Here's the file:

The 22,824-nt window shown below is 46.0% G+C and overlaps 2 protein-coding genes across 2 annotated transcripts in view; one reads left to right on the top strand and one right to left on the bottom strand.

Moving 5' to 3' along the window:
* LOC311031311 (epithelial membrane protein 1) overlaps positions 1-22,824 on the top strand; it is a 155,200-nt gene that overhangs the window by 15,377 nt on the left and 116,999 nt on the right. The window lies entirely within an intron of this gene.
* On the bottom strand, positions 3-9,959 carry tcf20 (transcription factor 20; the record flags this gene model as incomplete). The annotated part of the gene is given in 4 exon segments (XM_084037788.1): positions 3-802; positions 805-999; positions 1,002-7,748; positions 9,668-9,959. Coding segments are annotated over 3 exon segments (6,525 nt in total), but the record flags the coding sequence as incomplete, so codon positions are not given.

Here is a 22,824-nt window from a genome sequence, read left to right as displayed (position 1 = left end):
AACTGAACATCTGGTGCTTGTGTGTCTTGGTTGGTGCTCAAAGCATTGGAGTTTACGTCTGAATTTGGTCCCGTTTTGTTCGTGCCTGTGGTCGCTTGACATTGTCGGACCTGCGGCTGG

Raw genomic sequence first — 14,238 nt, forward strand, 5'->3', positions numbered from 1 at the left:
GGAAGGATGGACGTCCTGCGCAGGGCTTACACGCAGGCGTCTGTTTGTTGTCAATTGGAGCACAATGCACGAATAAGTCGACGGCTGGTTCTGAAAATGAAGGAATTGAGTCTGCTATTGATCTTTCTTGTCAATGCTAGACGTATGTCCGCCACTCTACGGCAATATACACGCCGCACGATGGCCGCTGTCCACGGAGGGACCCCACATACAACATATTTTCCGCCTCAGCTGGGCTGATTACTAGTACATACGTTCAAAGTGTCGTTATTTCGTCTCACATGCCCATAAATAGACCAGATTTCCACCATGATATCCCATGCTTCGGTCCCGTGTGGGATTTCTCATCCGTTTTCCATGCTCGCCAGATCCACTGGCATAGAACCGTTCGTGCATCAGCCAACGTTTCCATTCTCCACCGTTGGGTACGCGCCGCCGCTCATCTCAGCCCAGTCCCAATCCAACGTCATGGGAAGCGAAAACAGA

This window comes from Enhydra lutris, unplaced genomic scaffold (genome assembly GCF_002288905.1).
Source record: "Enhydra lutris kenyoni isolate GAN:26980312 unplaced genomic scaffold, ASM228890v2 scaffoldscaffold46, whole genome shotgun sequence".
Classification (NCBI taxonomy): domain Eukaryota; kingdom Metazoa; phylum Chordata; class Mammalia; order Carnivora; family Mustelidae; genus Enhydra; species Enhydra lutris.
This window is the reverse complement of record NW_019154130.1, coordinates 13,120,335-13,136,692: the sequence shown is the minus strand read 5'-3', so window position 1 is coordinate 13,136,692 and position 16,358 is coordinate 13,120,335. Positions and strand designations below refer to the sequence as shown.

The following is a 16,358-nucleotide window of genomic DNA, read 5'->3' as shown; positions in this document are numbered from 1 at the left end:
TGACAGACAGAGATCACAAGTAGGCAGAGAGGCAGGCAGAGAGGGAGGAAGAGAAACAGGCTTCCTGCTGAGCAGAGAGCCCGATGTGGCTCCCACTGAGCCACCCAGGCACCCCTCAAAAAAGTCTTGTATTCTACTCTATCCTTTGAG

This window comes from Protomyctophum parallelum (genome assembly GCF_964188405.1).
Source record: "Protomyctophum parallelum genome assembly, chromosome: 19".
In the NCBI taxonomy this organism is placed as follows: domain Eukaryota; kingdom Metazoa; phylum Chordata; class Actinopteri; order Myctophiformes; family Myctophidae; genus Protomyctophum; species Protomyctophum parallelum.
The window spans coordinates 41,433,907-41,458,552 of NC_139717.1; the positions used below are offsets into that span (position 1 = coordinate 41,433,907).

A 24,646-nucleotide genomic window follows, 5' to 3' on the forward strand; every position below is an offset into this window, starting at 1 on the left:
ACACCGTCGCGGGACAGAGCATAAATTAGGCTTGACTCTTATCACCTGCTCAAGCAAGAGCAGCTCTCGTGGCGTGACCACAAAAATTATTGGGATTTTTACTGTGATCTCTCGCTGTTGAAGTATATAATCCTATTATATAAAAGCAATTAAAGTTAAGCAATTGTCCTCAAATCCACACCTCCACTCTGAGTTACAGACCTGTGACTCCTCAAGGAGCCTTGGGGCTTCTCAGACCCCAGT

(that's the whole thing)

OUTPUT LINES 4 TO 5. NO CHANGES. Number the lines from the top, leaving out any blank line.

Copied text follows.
* On the bottom strand, positions 3-9,959 carry tcf20 (transcription factor 20; the record flags this gene model as incomplete). The annotated part of the gene is given in 4 exon segments (XM_084037788.1): positions 3-802; positions 805-999; positions 1,002-7,748; positions 9,668-9,959. Coding segments are annotated over 3 exon segments (6,525 nt in total), but the record flags the coding sequence as incomplete, so codon positions are not given.

Here is a 22,824-nt window from a genome sequence, read left to right as displayed (position 1 = left end):